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You want to get things done. You're keen to be efficient and effective. "Productivity" is your favorite word – and you're working really hard at it. The problem is, if you're going about being productive the wrong way, you might just be setting yourself up to fail.

These are seven common mistakes that people make when they're trying to be more productive. Do any of them sound familiar?

Mistake #1: Cutting Back on Sleep
When you need an extra hour or two in the day, it's very tempting to simply cut back on sleep. You'll even hear productivity gurus advising that you "get up half an hour early" in order to create some extra time.

The problem is, skimping on sleep is going to decrease your productivity. In the short-term, you'll find yourself struggling to focus. You'll work more slowly than usual. In the longer-term, you could end up getting ill more often.

Mistake #2: Multi-Tasking
Although multi-tasking sounds good, it rarely works. You can multi-task if you're combining a physical task with a mental one (e.g. you listen to audio books while doing the ironing) – but you can't multi-task by reading emails while working on your big report.

When you try to tackle several work tasks simultaneously, you're really just switching your focus constantly from one to another. This breaks your flow, slows you down, and leaves you more susceptible to distractions.

Mistake #3: Doing Everything Yourself
Perhaps you believe that if you want a job done well, do it yourself. Instead of delegating tasks to other people (at work and at home), you simply get on with them. Some of the tasks aren't exactly challenging – like data entry, or doing laundry – but you want them done to your high standards.

This isn't just bad for your productivity, it's bad for the people around you. If you try to do every little thing yourself, you're going to be using up time that would be better spent on more high-powered activities. And if you never give your subordinates (or your kids) a chance to tackle something new, you're stopping them from growing.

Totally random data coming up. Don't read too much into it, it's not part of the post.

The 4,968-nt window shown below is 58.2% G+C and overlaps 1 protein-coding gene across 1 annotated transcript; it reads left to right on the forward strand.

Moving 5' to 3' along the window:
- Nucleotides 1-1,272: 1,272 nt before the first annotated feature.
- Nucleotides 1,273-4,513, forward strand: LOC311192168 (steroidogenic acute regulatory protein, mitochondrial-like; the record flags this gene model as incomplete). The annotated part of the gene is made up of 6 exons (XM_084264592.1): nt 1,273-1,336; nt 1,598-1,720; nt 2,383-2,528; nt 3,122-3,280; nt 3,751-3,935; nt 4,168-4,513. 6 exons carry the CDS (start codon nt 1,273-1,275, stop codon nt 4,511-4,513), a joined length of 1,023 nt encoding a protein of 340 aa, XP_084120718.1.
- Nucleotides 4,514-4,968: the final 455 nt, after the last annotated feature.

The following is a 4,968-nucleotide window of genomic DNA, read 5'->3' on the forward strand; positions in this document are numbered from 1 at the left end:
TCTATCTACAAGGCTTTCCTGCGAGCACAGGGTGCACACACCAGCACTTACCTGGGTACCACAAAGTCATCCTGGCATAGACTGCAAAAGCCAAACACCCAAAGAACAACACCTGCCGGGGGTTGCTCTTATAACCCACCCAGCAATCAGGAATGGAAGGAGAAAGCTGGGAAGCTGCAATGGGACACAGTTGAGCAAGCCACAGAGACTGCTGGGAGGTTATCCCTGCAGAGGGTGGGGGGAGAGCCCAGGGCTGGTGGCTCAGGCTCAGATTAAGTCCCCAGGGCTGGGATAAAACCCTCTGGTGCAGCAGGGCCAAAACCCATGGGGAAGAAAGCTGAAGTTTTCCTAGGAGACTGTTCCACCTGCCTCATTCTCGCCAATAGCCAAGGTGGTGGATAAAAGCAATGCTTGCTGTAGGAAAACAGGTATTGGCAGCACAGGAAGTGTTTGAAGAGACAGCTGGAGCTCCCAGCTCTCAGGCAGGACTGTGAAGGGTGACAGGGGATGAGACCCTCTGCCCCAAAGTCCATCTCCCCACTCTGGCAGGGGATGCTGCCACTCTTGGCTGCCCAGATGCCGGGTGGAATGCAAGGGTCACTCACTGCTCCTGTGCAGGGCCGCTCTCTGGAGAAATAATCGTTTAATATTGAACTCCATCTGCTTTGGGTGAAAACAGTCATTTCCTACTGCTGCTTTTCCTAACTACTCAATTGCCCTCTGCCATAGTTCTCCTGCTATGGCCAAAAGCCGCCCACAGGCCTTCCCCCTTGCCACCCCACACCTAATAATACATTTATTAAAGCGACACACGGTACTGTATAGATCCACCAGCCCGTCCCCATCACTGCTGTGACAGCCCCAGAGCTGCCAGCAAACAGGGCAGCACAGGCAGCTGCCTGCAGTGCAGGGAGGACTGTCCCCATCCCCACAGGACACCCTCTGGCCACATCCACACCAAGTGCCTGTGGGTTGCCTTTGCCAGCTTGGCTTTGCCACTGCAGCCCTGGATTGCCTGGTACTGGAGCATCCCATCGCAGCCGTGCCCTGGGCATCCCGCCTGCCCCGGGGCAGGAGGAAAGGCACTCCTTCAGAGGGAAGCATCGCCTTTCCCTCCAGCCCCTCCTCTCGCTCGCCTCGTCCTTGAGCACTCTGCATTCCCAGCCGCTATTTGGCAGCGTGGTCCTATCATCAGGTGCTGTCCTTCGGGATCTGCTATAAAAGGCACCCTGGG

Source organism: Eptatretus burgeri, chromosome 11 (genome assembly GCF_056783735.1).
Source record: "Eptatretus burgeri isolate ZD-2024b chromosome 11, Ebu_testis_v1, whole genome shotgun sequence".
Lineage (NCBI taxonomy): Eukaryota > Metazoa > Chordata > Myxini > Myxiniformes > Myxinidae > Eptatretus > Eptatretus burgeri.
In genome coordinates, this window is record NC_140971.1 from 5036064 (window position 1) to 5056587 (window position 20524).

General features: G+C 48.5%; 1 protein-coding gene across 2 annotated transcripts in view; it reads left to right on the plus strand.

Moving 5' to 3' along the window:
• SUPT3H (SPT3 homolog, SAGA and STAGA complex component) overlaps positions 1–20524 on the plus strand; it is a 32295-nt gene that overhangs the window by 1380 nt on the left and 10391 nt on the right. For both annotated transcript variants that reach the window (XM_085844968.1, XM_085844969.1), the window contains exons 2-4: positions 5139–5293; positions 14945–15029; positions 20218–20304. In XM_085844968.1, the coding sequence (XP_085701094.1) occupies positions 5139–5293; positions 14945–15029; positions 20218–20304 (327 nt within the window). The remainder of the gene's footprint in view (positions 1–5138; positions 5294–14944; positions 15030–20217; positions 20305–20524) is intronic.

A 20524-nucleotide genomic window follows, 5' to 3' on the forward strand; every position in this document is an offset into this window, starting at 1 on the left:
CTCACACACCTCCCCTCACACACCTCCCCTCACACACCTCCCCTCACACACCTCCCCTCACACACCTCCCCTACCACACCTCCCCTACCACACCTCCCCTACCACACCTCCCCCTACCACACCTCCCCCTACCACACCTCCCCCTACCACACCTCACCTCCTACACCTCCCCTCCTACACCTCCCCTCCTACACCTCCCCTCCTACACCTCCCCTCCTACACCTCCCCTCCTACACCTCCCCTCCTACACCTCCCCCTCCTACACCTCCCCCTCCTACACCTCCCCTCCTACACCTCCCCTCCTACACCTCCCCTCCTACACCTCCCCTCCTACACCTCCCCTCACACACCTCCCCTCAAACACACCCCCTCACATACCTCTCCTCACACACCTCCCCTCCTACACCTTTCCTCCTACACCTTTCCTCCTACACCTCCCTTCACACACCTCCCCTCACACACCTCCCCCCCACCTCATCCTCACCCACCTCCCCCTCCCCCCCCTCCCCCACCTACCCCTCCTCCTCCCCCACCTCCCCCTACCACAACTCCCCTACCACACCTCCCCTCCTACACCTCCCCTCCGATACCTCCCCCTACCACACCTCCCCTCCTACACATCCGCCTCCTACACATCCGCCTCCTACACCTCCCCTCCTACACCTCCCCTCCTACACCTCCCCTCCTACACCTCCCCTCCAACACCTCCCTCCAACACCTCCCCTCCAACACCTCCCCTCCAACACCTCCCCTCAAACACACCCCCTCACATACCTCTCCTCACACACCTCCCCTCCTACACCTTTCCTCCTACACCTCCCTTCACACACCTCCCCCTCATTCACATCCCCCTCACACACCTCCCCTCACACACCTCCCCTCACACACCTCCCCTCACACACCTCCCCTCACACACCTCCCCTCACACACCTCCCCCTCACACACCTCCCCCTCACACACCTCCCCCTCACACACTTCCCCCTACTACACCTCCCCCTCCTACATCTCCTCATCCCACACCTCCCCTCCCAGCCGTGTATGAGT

Mistake #4: Focusing Solely on Numbers
It's often useful to track particular metrics: how many miles you ran this week, or how many new leads you got from a particular business conference. But just focusing on numbers can be counter-productive – you'll miss all the important things that can't be easily quantified.

There's often not an obvious ROI [return of investment] to be found – especially in areas like relationship-building. You may need to invest time without any immediate results, but the network you create around yourself could be invaluable in the future.

Mistake #5: Eating at Your Desk
When you're busy, it's tempting to skip a lunch break in favor of carrying on with work. You grab a sandwich at your desk, munching away while reading emails. Once in a while, you might genuinely be so rushed that you have to do this – but if it's happening every day, you need to reassess things.

Taking a proper break helps refresh you for the afternoon ahead. Even getting out of the office and walking around for 15 minutes is valuable. And if you can eat lunch somewhere other than your desk, you'll probably enjoy the meal more – and digest it better.

Mistake #6: Checking Email Frequently
Unless your whole job is about answering emails (e.g. you're in tech support), you almost certainly don't need to check email every ten minutes. You don't need to have a notification pop up on your screen with every new message, either.

All too often, we check email when we're not too sure what we should be doing – or when we're putting off a more important task. If you're genuinely worried about missing an urgent message, use a service like Away Find to make sure that you're alerted about emails from your boss / client / child-minder.

Mistake #7: Pushing Yourself Hard
In the quest for productivity, you may find yourself trying to squeeze more and more into your days. Perhaps you're working full time and running a business on the side – while writing a novel and redecorating the spare bedroom. If your days, evenings and weekends are all packed full, something's eventually going to give.

In many cases, that may be your health. Mental and physical health issues can be caused by stress and overwork – and the time you'll lose to ill health can add up to far more than the extra few hours you gained.

Of course, it's good to be productive – to achieve things in both professional and personal life. But don't try to be productive at the expense of all else, and don't adopt measures for short-term gain that are going to cause problems over the long-term.

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